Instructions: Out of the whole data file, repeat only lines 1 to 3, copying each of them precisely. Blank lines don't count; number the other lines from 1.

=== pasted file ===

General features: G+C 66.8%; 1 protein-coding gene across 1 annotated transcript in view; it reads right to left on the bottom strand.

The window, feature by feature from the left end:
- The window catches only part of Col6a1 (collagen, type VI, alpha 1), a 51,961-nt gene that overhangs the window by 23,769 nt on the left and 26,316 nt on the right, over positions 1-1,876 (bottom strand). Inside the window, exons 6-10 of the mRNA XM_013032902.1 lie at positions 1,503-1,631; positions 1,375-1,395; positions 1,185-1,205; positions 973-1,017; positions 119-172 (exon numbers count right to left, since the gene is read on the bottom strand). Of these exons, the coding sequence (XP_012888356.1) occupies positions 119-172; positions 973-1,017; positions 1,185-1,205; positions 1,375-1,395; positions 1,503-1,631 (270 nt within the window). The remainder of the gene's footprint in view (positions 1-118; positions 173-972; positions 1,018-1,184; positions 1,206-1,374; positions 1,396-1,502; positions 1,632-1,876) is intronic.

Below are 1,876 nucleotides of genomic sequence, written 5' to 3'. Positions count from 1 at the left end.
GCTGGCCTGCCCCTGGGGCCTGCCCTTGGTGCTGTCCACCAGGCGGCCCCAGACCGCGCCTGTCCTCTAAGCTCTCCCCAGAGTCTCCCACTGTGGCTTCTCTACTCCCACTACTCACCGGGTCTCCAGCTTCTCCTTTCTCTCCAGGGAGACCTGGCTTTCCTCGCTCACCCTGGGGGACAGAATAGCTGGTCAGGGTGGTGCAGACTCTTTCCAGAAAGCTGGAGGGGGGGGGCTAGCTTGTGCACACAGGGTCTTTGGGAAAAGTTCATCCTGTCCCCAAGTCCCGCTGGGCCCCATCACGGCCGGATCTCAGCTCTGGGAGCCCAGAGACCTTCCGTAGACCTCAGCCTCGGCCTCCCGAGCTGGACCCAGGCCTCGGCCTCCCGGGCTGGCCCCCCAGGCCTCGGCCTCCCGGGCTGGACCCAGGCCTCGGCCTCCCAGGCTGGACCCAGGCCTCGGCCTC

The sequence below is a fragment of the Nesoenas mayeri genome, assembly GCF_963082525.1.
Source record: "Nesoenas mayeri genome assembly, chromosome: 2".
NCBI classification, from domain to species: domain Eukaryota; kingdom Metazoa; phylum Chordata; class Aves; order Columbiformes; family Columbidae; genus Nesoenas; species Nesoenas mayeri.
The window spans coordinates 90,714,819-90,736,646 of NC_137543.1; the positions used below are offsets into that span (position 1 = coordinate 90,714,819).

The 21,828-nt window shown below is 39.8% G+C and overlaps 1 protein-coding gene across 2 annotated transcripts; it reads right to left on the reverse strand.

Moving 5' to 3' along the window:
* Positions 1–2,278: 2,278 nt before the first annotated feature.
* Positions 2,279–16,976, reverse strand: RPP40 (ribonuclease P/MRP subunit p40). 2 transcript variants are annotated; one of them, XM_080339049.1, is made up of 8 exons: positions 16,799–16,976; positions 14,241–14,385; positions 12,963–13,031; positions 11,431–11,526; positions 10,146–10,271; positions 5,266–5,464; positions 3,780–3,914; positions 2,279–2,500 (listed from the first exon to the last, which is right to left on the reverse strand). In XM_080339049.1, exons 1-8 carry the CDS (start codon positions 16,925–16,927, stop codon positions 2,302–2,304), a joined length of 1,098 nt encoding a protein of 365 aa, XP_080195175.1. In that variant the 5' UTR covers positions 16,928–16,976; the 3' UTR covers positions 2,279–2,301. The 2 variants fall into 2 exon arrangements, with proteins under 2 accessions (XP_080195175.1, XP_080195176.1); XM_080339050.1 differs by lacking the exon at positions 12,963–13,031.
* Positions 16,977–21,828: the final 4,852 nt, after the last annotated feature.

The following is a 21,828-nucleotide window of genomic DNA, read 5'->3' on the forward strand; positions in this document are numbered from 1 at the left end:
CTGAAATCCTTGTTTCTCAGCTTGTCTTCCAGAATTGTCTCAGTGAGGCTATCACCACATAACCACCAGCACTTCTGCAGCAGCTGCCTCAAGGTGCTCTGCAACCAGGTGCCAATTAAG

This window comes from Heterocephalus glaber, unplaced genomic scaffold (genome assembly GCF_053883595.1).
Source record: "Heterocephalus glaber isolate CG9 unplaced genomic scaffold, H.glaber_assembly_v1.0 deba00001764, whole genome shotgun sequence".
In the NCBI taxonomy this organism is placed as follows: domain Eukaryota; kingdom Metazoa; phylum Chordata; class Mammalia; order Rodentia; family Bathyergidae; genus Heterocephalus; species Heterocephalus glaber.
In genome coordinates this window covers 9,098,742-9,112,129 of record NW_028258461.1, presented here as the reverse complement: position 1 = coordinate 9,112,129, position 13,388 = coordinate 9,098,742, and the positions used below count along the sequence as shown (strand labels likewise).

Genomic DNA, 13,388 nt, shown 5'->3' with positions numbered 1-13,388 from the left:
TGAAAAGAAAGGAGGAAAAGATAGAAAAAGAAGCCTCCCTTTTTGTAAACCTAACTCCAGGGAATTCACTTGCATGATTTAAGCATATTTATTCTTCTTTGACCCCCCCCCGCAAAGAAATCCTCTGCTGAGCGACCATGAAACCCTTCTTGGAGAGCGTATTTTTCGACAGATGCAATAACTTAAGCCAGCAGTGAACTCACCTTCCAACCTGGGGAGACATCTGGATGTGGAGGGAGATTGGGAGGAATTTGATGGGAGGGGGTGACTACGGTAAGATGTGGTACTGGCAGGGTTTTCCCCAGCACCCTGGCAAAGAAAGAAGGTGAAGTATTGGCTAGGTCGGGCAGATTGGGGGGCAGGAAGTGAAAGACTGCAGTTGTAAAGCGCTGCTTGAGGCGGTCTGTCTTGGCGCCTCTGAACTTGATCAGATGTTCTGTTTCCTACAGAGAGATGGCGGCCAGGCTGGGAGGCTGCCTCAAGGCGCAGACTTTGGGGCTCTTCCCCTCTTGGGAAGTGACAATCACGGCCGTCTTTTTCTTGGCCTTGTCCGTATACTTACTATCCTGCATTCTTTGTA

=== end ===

General features: G+C 66.8%; 1 protein-coding gene across 1 annotated transcript in view; it reads right to left on the bottom strand.

The window, feature by feature from the left end:
- The window catches only part of Col6a1 (collagen, type VI, alpha 1), a 51,961-nt gene that overhangs the window by 23,769 nt on the left and 26,316 nt on the right, over positions 1-1,876 (bottom strand). Inside the window, exons 6-10 of the mRNA XM_013032902.1 lie at positions 1,503-1,631; positions 1,375-1,395; positions 1,185-1,205; positions 973-1,017; positions 119-172 (exon numbers count right to left, since the gene is read on the bottom strand). Of these exons, the coding sequence (XP_012888356.1) occupies positions 119-172; positions 973-1,017; positions 1,185-1,205; positions 1,375-1,395; positions 1,503-1,631 (270 nt within the window). The remainder of the gene's footprint in view (positions 1-118; positions 173-972; positions 1,018-1,184; positions 1,206-1,374; positions 1,396-1,502; positions 1,632-1,876) is intronic.